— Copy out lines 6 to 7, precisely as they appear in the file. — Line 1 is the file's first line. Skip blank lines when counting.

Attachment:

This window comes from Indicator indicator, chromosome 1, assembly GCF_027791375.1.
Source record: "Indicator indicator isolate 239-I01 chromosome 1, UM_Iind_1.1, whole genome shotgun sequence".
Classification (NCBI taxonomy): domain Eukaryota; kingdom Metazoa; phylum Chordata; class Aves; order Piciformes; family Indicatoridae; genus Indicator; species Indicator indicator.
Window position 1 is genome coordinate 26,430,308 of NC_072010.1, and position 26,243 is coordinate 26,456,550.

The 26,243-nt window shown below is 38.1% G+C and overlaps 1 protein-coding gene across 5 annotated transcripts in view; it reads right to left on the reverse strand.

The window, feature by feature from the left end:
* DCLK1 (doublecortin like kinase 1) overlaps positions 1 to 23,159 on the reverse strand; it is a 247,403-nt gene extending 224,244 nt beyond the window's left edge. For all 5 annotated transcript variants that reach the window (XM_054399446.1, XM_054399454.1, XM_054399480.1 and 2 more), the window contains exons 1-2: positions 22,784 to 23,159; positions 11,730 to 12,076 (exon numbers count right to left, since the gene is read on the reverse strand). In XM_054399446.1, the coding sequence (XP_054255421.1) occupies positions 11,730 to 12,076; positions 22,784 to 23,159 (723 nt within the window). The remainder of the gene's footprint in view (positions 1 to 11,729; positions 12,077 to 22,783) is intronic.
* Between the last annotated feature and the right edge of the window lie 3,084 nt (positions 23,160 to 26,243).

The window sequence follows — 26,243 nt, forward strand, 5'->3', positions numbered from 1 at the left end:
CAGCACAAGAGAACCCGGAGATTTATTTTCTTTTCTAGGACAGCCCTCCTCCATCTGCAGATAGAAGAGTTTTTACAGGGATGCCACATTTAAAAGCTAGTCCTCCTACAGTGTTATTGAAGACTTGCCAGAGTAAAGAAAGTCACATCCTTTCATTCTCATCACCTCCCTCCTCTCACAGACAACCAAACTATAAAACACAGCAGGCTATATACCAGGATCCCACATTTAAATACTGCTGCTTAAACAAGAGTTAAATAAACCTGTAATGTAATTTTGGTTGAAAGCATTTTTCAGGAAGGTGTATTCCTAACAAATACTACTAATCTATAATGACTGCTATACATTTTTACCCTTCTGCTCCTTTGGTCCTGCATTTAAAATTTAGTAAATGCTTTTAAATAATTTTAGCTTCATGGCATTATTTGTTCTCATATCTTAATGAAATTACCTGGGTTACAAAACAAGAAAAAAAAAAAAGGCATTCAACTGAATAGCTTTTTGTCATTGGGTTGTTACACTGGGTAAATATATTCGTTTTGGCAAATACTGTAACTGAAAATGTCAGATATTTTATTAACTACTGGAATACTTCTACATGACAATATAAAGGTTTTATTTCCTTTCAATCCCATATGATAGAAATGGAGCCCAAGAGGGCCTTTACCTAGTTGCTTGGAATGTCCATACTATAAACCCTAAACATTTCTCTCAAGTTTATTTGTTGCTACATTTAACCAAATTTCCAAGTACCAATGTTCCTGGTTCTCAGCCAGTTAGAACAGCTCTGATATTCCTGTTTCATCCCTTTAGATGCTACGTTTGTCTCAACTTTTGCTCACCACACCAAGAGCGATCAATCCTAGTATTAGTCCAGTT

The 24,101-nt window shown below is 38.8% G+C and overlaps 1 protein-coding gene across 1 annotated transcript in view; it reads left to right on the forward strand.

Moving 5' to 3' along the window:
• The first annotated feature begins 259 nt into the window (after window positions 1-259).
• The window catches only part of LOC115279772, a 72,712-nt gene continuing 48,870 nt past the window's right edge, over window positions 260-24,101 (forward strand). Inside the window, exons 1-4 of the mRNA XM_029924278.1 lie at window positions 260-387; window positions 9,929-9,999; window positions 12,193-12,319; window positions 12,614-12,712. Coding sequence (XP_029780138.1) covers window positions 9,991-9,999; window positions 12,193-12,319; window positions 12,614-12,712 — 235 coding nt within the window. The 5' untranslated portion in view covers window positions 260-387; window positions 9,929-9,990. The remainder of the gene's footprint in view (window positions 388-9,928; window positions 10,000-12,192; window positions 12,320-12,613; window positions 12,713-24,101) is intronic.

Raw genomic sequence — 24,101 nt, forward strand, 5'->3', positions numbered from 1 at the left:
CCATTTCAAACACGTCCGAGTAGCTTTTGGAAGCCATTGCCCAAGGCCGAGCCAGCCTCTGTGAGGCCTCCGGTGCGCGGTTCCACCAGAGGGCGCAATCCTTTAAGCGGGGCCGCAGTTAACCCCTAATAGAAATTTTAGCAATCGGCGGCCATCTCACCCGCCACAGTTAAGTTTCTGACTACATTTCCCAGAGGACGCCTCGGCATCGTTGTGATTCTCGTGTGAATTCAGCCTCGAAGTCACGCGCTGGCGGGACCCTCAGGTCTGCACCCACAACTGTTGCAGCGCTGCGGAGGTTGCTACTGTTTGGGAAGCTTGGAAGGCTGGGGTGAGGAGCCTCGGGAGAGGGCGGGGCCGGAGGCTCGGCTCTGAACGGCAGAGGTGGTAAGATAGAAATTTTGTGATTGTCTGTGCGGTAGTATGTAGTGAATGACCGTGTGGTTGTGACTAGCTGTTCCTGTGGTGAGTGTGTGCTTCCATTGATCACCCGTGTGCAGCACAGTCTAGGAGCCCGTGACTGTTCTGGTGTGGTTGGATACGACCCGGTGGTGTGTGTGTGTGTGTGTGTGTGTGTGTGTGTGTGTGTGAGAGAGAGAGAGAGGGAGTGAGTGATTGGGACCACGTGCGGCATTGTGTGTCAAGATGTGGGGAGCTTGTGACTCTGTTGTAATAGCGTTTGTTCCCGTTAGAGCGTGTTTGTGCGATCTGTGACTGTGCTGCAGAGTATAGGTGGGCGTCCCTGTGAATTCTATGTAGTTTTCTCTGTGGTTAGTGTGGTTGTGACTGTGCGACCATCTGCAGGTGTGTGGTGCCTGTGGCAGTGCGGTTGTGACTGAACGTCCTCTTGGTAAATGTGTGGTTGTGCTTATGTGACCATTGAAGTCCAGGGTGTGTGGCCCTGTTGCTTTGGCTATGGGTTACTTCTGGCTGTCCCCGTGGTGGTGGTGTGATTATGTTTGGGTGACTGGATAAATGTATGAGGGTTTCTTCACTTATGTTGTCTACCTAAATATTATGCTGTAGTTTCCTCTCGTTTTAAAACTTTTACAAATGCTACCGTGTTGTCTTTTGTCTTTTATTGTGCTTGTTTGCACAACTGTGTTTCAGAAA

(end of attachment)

The window, feature by feature from the left end:
* DCLK1 (doublecortin like kinase 1) overlaps positions 1 to 23,159 on the reverse strand; it is a 247,403-nt gene extending 224,244 nt beyond the window's left edge. For all 5 annotated transcript variants that reach the window (XM_054399446.1, XM_054399454.1, XM_054399480.1 and 2 more), the window contains exons 1-2: positions 22,784 to 23,159; positions 11,730 to 12,076 (exon numbers count right to left, since the gene is read on the reverse strand). In XM_054399446.1, the coding sequence (XP_054255421.1) occupies positions 11,730 to 12,076; positions 22,784 to 23,159 (723 nt within the window). The remainder of the gene's footprint in view (positions 1 to 11,729; positions 12,077 to 22,783) is intronic.